A roadmap for the sustainable development of Mar Menor

It is one year since the last episode of dead fish in the Mar Menor and six years since its collapse in 2016.  In the European project COASTAL we propose 14 solutions for the sustainable development of the Mar Menor and Campo de Cartagena in collaboration with representatives of the agriculture, tourism, fishing, salt marshes, public administrations, NGOs and research sectors.

24/08/2022 - 09:15 CET

Workers remove from the sea the dead fish that appeared on the beaches of the Mar Menor in Murcia /© Juan Carlos Caval (EFE)

When I arrived in Murcia in 2005, coming from abroad, I knew that the Mar Menor was a tourist destination for sun, beach and golf, as well as the largest saltwater lagoon in Europe with great environmental value. I was surprised that, in spite of having numerous figures of environmental protection, it showed clear signs of degradation, such as the invasion of jellyfish. Colleagues in the CEBAS-CSIC research group had already started to study the importance of sediment and nutrient inputs into the lagoon. What I could not even imagine at that time, was the great emotional value and the cultural roots that the Mar Menor has, both for the people of Murcia and the regular holidaymakers in the area. I understand, geographically it is a unique environment in a privileged enclave.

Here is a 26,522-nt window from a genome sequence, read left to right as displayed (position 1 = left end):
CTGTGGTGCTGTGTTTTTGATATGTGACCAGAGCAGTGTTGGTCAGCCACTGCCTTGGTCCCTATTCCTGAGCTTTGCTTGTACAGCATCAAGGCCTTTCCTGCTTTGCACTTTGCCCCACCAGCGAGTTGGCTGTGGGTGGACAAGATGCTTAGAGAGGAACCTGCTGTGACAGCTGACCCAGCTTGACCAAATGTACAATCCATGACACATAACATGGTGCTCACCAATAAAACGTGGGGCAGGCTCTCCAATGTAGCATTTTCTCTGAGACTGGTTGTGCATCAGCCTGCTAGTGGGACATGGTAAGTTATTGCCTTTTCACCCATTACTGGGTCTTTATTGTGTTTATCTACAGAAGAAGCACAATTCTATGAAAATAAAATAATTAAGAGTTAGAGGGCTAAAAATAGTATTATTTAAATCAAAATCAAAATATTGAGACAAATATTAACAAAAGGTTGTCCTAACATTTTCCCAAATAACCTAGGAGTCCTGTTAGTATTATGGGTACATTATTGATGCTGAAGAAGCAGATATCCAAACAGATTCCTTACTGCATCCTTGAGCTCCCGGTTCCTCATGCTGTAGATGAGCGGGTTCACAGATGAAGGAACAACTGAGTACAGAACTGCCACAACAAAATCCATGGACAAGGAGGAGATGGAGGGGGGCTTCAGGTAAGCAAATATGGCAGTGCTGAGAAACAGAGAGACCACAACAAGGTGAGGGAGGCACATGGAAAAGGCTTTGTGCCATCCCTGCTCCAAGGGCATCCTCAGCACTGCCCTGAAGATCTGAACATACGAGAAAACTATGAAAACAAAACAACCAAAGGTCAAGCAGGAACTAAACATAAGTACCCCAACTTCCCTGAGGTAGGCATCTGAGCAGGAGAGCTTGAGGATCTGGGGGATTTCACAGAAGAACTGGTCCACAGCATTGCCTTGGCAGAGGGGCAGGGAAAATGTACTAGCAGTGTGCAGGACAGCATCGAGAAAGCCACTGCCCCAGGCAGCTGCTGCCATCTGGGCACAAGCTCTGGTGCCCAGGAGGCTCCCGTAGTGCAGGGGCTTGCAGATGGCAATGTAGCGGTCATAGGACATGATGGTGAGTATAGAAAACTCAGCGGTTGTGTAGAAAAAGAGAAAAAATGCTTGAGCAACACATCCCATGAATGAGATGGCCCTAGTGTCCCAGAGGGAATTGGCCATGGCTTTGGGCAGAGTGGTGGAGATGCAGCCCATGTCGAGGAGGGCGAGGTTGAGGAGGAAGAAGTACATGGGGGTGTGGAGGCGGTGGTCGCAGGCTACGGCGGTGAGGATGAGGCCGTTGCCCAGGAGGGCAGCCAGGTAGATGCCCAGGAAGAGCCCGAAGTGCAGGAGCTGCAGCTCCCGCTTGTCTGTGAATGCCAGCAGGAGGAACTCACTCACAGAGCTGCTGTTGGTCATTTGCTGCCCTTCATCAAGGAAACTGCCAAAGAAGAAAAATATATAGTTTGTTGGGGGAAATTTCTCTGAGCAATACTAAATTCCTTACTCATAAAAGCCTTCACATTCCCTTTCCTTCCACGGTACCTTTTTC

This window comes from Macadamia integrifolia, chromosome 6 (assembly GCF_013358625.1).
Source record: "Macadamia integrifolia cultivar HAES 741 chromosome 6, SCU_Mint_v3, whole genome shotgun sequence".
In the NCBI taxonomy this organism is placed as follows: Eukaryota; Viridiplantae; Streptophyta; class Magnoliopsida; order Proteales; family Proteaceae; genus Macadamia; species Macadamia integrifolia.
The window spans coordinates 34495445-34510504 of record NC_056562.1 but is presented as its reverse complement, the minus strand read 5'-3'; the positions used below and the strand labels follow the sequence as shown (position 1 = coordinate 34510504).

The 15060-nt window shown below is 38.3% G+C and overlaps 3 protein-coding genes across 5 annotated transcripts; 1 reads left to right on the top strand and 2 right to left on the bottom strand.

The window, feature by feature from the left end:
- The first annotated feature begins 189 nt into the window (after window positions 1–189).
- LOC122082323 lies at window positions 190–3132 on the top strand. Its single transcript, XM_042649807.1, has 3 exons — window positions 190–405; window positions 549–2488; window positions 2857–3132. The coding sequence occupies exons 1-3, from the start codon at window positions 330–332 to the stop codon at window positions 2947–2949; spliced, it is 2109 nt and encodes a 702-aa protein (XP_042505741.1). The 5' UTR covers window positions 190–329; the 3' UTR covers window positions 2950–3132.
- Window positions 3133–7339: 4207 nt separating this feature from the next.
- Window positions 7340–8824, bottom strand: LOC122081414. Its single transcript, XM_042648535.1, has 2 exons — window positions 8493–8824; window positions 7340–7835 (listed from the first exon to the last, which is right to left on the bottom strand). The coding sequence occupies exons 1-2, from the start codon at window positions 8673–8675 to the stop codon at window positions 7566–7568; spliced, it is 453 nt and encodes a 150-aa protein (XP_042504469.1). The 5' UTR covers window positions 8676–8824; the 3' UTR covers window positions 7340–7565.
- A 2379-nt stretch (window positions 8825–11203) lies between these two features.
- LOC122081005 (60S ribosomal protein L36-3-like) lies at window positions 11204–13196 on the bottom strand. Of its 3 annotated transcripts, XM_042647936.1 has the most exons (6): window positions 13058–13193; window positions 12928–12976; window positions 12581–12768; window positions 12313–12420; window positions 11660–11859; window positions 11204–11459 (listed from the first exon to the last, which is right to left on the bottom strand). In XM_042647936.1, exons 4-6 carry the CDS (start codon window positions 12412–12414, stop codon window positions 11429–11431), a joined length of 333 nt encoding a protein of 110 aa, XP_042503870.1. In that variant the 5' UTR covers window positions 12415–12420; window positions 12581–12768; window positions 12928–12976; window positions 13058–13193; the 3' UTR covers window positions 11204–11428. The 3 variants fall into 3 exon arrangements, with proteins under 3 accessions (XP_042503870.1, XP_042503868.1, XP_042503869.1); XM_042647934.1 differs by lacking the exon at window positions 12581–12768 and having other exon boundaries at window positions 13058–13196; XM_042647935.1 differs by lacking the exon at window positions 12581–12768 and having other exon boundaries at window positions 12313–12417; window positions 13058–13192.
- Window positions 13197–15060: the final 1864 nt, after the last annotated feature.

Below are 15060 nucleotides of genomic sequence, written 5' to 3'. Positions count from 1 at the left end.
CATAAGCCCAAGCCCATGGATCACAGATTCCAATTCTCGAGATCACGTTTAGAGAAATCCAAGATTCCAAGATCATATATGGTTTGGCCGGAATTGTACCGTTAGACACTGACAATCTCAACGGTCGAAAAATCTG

In 2016 I witnessed how the collapse of the Mar Menor and the appearance of the 'green soup' not only resulted in an ecological disaster, but also affected the economy, the wellbeing and the mood of the people. I observed how this situation resulted in a continuous confrontation, mainly between the sectors of agriculture, tourism, fisheries and administrations, turning an environmental crisis into a socio-economic crisis. In 2018, the COASTAL project was a unique opportunity to contribute from research to find solutions to this complex problem, based on synergies between rural and coastal areas and between sectors.

Co-designing better informed solutions

Over the last four years we have organised a large number of workshops and interviews with representatives from different sectors to help us better understand the interactions between them, identify potential solutions and arrive at a common future vision of what our dream Mar Menor and Campo de Cartagena would look like in 2050. This process of participation, dialogue and technical work has resulted in a roadmap of 14 solutions and a quantitative model that allows us to assess the impacts on key environmental, social and economic sustainability indicators.

The roadmap gathers the proposals mentioned by the participants throughout the workshops, organised into 4 goals and 14 solutions.

Hoja de ruta

In addition to general solutions, the roadmap includes 56 practical proposals, such as the creation of green corridors connecting places of interest with sustainable transport, the restoration and promotion of cultural heritage, the organisation of recreational activities in wetlands and salt marshes through restoration projects, the promotion of agro-tourism and organic farming, the implementation of green roofs between crops, reducing the number of harvests and diversifying crops, the promotion of training of the agricultural and tourism sector in relation to sustainable agriculture and tourism.